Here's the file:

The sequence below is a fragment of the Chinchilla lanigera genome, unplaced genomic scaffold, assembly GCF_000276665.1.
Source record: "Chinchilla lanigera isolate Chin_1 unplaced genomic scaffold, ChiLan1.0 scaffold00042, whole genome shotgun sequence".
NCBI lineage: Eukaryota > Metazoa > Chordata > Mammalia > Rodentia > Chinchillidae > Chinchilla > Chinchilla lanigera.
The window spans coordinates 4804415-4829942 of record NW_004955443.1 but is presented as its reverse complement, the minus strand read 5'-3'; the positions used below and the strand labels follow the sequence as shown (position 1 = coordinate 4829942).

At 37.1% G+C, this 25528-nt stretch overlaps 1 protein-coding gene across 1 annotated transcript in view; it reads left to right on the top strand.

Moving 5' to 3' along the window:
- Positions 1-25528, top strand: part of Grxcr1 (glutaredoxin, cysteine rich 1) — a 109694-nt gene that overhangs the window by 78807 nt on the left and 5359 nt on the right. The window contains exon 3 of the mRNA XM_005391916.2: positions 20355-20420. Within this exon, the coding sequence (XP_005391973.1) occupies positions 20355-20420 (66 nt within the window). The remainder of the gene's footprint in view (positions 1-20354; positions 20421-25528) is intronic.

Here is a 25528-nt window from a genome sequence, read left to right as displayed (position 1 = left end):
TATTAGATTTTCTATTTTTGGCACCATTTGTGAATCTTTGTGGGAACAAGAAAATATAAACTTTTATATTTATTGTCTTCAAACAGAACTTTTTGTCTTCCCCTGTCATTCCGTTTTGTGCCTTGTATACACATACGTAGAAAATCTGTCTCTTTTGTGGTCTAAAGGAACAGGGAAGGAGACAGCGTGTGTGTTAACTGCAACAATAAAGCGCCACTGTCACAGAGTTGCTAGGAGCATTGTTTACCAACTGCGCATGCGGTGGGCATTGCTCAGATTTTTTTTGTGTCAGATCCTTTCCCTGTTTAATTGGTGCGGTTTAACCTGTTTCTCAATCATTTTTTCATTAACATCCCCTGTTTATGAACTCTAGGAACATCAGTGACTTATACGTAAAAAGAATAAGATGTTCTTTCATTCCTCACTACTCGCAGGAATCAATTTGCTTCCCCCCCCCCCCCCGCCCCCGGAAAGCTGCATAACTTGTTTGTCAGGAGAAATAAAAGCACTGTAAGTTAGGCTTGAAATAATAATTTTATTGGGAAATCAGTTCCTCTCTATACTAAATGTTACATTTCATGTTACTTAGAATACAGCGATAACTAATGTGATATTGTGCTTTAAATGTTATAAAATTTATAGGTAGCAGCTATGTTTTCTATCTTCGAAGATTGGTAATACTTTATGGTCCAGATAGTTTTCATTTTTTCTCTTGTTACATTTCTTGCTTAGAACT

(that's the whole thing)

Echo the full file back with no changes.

The sequence below is a fragment of the Chinchilla lanigera genome, unplaced genomic scaffold, assembly GCF_000276665.1.
Source record: "Chinchilla lanigera isolate Chin_1 unplaced genomic scaffold, ChiLan1.0 scaffold00042, whole genome shotgun sequence".
NCBI lineage: Eukaryota > Metazoa > Chordata > Mammalia > Rodentia > Chinchillidae > Chinchilla > Chinchilla lanigera.
The window spans coordinates 4804415-4829942 of record NW_004955443.1 but is presented as its reverse complement, the minus strand read 5'-3'; the positions used below and the strand labels follow the sequence as shown (position 1 = coordinate 4829942).

At 37.1% G+C, this 25528-nt stretch overlaps 1 protein-coding gene across 1 annotated transcript in view; it reads left to right on the top strand.

Moving 5' to 3' along the window:
- Positions 1-25528, top strand: part of Grxcr1 (glutaredoxin, cysteine rich 1) — a 109694-nt gene that overhangs the window by 78807 nt on the left and 5359 nt on the right. The window contains exon 3 of the mRNA XM_005391916.2: positions 20355-20420. Within this exon, the coding sequence (XP_005391973.1) occupies positions 20355-20420 (66 nt within the window). The remainder of the gene's footprint in view (positions 1-20354; positions 20421-25528) is intronic.

Here is a 25528-nt window from a genome sequence, read left to right as displayed (position 1 = left end):
TATTAGATTTTCTATTTTTGGCACCATTTGTGAATCTTTGTGGGAACAAGAAAATATAAACTTTTATATTTATTGTCTTCAAACAGAACTTTTTGTCTTCCCCTGTCATTCCGTTTTGTGCCTTGTATACACATACGTAGAAAATCTGTCTCTTTTGTGGTCTAAAGGAACAGGGAAGGAGACAGCGTGTGTGTTAACTGCAACAATAAAGCGCCACTGTCACAGAGTTGCTAGGAGCATTGTTTACCAACTGCGCATGCGGTGGGCATTGCTCAGATTTTTTTTGTGTCAGATCCTTTCCCTGTTTAATTGGTGCGGTTTAACCTGTTTCTCAATCATTTTTTCATTAACATCCCCTGTTTATGAACTCTAGGAACATCAGTGACTTATACGTAAAAAGAATAAGATGTTCTTTCATTCCTCACTACTCGCAGGAATCAATTTGCTTCCCCCCCCCCCCCCGCCCCCGGAAAGCTGCATAACTTGTTTGTCAGGAGAAATAAAAGCACTGTAAGTTAGGCTTGAAATAATAATTTTATTGGGAAATCAGTTCCTCTCTATACTAAATGTTACATTTCATGTTACTTAGAATACAGCGATAACTAATGTGATATTGTGCTTTAAATGTTATAAAATTTATAGGTAGCAGCTATGTTTTCTATCTTCGAAGATTGGTAATACTTTATGGTCCAGATAGTTTTCATTTTTTCTCTTGTTACATTTCTTGCTTAGAACT